Robert Horry calls Kobe Bryant the “hardest worker I ever played with”

Lakers guard Kobe Bryant will undergo surgery Wednesday for the torn rotator cuff in his right shoulder, but a timetable for his return will not be revealed until after the surgery. (Mark J. Terrill/The Associated Press)

Lakers guard Kobe Bryant will undergo surgery Wednesday for the torn rotator cuff in his right shoulder, but a timetable for his return will not be revealed until after the surgery. (Mark J. Terrill/The Associated Press)

The big shots he made cemented Robert Horry’s value as he endlessly collected NBA championships.

As he marched toward winning seven league titles, Horry played alongside elite big men (Hakeem Olajuwon, Shaquille O’Neal, Tim Duncan). He played for some of the NBA’s top coaches (Phil Jackson, Gregg Popovich, Rudy Tomjanovich). And Horry wound up on many winning franchises (the Lakers, Spurs and Rockets).

But as he experienced all of this in a storied 17-year NBA career as a dependable role player, something else stuck with Horry. It involved Lakers guard Kobe Bryant, whom Horry said in a Players Tribune article “was the hardest player I ever worked with.” It did not take long for Horry to pick up that impression, his arrival in 1997 via a trade from Houston coinciding with Bryant’s rookie season.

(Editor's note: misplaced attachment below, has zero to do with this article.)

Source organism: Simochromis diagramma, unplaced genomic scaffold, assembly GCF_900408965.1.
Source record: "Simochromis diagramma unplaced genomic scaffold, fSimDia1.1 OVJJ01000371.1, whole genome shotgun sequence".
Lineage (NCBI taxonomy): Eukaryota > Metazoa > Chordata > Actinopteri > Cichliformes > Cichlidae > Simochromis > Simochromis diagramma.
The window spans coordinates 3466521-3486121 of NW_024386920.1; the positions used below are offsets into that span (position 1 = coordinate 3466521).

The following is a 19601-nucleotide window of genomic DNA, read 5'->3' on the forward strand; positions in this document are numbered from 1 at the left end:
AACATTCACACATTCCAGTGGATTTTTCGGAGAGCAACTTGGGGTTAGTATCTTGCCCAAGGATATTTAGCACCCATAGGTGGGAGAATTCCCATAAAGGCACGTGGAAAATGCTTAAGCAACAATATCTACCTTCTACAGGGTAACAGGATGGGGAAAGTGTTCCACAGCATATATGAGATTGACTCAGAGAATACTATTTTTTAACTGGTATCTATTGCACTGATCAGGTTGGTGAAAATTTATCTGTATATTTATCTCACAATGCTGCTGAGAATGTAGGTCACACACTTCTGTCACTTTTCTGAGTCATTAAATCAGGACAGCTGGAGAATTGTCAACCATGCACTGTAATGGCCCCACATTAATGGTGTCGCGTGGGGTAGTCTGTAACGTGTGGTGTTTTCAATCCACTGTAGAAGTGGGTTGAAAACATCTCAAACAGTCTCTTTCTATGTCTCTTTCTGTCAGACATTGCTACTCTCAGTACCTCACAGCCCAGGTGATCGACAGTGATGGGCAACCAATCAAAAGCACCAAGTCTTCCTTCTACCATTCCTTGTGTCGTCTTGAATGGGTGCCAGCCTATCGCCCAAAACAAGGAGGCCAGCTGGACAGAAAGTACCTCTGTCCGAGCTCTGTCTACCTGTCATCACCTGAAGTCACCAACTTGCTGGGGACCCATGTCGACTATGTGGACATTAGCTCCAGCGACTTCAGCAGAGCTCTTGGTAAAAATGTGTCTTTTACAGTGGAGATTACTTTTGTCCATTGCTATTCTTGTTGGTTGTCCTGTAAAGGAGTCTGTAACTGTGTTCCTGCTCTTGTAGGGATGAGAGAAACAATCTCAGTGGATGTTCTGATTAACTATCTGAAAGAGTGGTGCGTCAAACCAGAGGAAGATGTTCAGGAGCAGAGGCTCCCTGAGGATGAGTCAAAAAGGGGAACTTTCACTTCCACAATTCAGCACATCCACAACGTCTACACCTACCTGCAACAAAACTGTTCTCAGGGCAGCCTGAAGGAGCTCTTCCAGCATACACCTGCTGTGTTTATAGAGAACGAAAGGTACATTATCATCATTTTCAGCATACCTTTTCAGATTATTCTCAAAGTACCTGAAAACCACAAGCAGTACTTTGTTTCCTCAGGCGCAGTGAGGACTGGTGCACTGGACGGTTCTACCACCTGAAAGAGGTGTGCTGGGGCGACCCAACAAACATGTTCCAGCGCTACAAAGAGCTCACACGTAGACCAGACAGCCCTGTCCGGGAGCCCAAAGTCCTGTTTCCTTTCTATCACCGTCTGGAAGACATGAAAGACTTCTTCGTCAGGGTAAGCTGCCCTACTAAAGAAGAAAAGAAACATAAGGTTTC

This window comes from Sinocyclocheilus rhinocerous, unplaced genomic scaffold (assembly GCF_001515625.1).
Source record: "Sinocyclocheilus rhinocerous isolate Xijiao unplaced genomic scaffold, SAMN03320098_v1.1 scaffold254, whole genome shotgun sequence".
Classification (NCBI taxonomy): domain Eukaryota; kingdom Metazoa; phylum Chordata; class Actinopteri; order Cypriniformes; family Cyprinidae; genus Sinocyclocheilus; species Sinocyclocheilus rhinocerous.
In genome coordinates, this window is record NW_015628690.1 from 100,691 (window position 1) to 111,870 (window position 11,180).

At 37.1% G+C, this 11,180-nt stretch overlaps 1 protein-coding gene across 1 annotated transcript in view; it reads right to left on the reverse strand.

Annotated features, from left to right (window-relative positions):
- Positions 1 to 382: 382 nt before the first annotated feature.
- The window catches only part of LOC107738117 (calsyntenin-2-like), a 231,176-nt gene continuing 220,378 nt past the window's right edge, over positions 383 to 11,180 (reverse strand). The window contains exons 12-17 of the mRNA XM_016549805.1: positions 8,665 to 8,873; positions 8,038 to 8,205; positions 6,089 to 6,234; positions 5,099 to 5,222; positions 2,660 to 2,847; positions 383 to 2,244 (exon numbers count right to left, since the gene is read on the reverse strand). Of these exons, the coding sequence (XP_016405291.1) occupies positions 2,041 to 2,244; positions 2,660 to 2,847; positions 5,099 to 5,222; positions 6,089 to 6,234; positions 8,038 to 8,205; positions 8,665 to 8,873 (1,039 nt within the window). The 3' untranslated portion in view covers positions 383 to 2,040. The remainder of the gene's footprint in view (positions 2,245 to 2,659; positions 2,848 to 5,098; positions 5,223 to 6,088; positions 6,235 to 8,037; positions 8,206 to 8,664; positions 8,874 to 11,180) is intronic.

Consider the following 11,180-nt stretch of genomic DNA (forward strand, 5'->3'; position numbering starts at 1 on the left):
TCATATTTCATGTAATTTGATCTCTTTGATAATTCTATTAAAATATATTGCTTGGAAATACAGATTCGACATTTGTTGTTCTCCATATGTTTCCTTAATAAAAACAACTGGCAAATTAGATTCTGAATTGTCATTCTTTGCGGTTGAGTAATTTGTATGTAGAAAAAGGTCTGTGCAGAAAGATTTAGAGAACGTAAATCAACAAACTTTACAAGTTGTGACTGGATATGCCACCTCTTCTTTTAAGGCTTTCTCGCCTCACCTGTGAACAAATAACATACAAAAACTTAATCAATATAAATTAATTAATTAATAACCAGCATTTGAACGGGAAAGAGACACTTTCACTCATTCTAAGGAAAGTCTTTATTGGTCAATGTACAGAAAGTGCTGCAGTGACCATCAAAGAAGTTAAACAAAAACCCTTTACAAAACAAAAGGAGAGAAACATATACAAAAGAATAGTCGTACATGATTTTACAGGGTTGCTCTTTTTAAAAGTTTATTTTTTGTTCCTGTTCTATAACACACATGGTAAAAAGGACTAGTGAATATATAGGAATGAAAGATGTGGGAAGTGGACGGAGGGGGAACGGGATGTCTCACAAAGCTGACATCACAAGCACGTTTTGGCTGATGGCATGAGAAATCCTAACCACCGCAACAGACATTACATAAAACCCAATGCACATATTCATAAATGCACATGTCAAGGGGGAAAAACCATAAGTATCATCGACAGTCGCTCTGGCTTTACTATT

Then, Horry recalled Bryant struggling making 3-pointers in practice against him, Brian Shaw, Mitch Richmond and Lakers assistant Kurt Rambis.

“Kobe would lose every time. We would get to practice the next day and sure enough, Kobe would already be there shooting nothing but threes,” Horry wrote. “Like clockwork, at the end of practice he’d say, “Let’s play the game! I’m ready for you.” And we would beat his [butt] again. He would never stop. It was incredible. He practiced until one day, a couple months later, he finally won.”

That determination obviously helped Bryant, who eventually won five NBA championships and climbed to third place on the league’s all-time scoring list.

“If you literally said, ‘Kobe, I bet you can’t make five in a row by dropping the ball and kicking it in from half court,’ that [guy] would go out there and practice it until he could do it,” Horry wrote. “And that’s what people don’t understand when they talk about champions — when they talk about a winner’s mentality. Kobe’s dedication to the game is unreal. And I mean that in the truest sense … it was literally unbelievable.

Horry should know about a winner’s mentality. His seven NBA championships included two with the Rockets (1994-95), three with the Lakers (2000-02) and two with the Spurs (2005, 2007). All of which had a single trait that players shared, including former Rockets center Hakeem Olajuwon and Bryant

“The common denominator in every championship team is the mentality that Kobe has, and the mentality that Hakeem had with me,” Horry wrote. “You have to be so obsessed with winning that you pull no punches with your teammates, even when you’re in first place. Even when you’re a defending champ. Whenever I hear people crying about Kobe yelling at people in practice, or wondering whether or not LeBron [James] is best friends with his teammates, I just roll my eyes.”

Horry has plenty of reasons to roll his eyes over those concerns.